Here is an overview with all the block and stucco work done. It rained during the final coat of stucco which caused runs and drips to form. We were after an "old adobe" look and didn't like the way the rain made the drips, but it has "grown" on us and I think it adds to the "look". You can see the Tortoise water dish in place in the pen and the roof of the burrow on the right in front of the base of the windmill.

Closeup of the "old adobe look" wall, complete with unintended drips caused by the rain during the final coat of stucco. Do you like it?

Closeup showing the water dish and burrow. We still need to add soil on top of the burrow for insulation, but that is the next step!

Here comes the dirt! The "native" soil in our yard is not really soil at all - just sand, gravel and rocks. The substrate in a Tortoise pen isn't supposed to be rock or gravel because they may ingest it and get stopped up. We got a number of tons of native soil from Congress AZ (I have not seen anything like this anywhere else - it is really soil with hardly a rock in it!!!). We are moving this into the pen from the dump trailer and covering everything with 3-4" of nice soft Congress dirt! We put about 8" of soil on top of the burrow for insulation. Now, seeding and a little landscaping! We have filled in around the pond at the base of the windmill - again, the Tortoise will not have access to this pond, water this deep would drown a Desert Tortoise!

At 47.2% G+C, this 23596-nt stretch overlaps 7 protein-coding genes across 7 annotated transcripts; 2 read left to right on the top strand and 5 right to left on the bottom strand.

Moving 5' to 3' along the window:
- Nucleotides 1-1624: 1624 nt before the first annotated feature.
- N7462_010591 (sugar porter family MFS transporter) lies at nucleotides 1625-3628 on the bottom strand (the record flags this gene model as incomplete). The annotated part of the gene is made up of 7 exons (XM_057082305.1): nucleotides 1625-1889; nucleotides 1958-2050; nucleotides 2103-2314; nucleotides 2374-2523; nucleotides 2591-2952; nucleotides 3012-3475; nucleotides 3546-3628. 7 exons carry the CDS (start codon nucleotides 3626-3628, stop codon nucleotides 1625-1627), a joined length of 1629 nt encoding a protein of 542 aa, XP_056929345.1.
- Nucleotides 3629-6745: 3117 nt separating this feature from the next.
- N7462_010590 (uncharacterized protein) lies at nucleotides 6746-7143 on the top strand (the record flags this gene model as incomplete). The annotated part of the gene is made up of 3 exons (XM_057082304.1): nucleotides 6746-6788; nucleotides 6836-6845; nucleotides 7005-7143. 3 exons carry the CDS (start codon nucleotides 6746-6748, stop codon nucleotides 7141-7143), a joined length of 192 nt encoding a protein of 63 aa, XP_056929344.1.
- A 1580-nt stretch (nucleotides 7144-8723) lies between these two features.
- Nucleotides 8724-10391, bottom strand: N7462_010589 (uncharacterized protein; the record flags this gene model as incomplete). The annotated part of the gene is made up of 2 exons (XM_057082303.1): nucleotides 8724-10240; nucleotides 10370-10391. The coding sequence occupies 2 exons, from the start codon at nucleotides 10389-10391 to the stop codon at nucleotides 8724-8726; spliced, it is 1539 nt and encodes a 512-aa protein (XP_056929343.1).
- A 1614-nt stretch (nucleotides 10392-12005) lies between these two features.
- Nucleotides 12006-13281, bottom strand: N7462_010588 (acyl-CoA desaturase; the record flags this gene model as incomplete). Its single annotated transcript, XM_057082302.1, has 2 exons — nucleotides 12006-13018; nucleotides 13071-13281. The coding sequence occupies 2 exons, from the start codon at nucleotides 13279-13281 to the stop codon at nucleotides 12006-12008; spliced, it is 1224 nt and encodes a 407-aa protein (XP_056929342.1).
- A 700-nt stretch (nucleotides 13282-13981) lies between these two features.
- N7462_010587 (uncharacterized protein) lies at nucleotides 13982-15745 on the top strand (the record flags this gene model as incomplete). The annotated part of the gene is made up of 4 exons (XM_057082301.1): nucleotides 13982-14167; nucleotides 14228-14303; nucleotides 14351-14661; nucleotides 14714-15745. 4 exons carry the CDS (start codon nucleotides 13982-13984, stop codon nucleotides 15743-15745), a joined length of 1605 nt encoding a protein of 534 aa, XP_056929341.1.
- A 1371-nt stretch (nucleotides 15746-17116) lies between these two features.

Detail shot of the "well casing fountain". Note: there is no well here, we are recirculating the water from the pond!

Here is the entire habitat!

Here is the habitat from another angle. In this shot you can really see how the wall follows the lay of the land.